Physicians and clinicians are often faced with tremendous gaps in necessary data while making diagnostic and clinical recommendations. With the rise of wearable devices enabling constant data collection, wearable sensors can leverage artificial intelligence tools such as big data and machine learning to fill in the gaps, finding unique trends and patterns in the process. By pioneering early research into the effects of physical movement and self-report data, we can see a glimpse into the future of constant, or “365” data collection for the assessment and treatment of ADHD. Recently Lindsay Ayearst and I gave a presentation on this topic at the 16th Annual ADHD Conference hosted by CADDRA. The following is an overview of that presentation.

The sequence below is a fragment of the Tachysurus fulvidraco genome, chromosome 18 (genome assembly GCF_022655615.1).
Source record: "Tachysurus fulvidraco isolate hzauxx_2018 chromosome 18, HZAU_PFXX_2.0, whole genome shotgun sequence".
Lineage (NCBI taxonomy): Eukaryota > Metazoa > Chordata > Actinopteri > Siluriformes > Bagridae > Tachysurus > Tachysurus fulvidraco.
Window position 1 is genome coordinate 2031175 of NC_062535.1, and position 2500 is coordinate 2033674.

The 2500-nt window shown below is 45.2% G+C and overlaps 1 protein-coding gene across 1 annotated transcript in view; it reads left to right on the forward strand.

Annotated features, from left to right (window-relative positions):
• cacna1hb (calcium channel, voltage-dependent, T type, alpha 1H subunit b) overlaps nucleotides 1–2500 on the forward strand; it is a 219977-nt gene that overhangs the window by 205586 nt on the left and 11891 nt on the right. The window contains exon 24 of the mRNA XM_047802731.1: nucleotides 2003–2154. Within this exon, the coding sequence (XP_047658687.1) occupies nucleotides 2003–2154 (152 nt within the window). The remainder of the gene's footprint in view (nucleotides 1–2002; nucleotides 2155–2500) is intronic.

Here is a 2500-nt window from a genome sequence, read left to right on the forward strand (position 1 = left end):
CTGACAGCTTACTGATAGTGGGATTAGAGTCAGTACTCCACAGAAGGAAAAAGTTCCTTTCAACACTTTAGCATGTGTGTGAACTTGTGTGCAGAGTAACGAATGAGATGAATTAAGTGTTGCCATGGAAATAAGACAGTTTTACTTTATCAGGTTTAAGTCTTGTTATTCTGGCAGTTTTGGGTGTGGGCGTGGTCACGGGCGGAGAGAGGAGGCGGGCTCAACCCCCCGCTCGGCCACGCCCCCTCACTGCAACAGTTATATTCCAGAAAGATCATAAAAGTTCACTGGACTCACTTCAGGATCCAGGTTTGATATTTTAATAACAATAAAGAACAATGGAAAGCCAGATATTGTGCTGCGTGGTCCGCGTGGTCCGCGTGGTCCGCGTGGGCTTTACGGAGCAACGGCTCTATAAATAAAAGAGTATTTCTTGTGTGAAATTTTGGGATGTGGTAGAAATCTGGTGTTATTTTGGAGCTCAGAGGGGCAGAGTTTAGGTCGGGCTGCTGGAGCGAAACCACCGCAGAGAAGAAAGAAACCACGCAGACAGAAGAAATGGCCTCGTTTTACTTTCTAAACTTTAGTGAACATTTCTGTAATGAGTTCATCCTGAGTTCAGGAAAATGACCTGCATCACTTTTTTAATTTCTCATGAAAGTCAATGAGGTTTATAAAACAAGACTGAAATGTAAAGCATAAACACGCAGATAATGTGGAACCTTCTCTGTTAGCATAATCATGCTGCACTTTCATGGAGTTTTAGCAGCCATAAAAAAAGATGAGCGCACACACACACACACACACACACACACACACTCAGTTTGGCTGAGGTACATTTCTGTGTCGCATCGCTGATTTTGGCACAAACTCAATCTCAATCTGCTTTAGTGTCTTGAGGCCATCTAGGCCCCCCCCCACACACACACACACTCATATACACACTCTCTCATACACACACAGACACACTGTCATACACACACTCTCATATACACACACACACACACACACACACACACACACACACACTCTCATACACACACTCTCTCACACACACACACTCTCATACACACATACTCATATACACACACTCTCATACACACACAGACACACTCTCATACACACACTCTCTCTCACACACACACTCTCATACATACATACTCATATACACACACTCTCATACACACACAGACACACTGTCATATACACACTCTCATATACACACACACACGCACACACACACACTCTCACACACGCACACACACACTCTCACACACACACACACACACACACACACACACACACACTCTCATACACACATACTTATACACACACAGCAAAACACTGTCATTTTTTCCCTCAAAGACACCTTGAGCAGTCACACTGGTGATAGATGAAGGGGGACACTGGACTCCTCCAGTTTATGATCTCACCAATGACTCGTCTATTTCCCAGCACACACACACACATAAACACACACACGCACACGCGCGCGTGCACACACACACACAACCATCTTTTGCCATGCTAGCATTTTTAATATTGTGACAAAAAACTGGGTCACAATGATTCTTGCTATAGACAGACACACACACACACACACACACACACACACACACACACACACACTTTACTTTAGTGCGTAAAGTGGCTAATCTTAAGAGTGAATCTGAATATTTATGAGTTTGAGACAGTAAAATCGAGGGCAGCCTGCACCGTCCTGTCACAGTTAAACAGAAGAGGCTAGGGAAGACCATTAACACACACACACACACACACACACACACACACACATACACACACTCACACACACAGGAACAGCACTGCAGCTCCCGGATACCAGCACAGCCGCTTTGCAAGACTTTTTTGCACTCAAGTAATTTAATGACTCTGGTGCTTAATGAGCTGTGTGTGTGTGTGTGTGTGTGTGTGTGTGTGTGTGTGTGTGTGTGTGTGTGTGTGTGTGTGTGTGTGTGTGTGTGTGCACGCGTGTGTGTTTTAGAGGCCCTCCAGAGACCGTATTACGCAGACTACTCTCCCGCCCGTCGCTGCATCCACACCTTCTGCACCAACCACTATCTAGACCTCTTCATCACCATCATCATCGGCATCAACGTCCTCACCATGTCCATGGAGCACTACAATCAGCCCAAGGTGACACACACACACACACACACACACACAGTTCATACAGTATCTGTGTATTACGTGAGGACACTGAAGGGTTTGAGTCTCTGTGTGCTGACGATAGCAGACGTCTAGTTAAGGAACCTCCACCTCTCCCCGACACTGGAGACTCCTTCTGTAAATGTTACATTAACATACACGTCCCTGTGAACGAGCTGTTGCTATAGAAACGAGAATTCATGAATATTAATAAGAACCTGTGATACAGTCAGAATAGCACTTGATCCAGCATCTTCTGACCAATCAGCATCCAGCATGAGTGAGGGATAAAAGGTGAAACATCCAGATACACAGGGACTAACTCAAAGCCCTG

4 min read
Topics: School Psychologist
2 min read
Testing: What the Heck Does That Even Mean?
A very common question we hear in the field of psychology is, "What does it mean to have my child 'tested'?"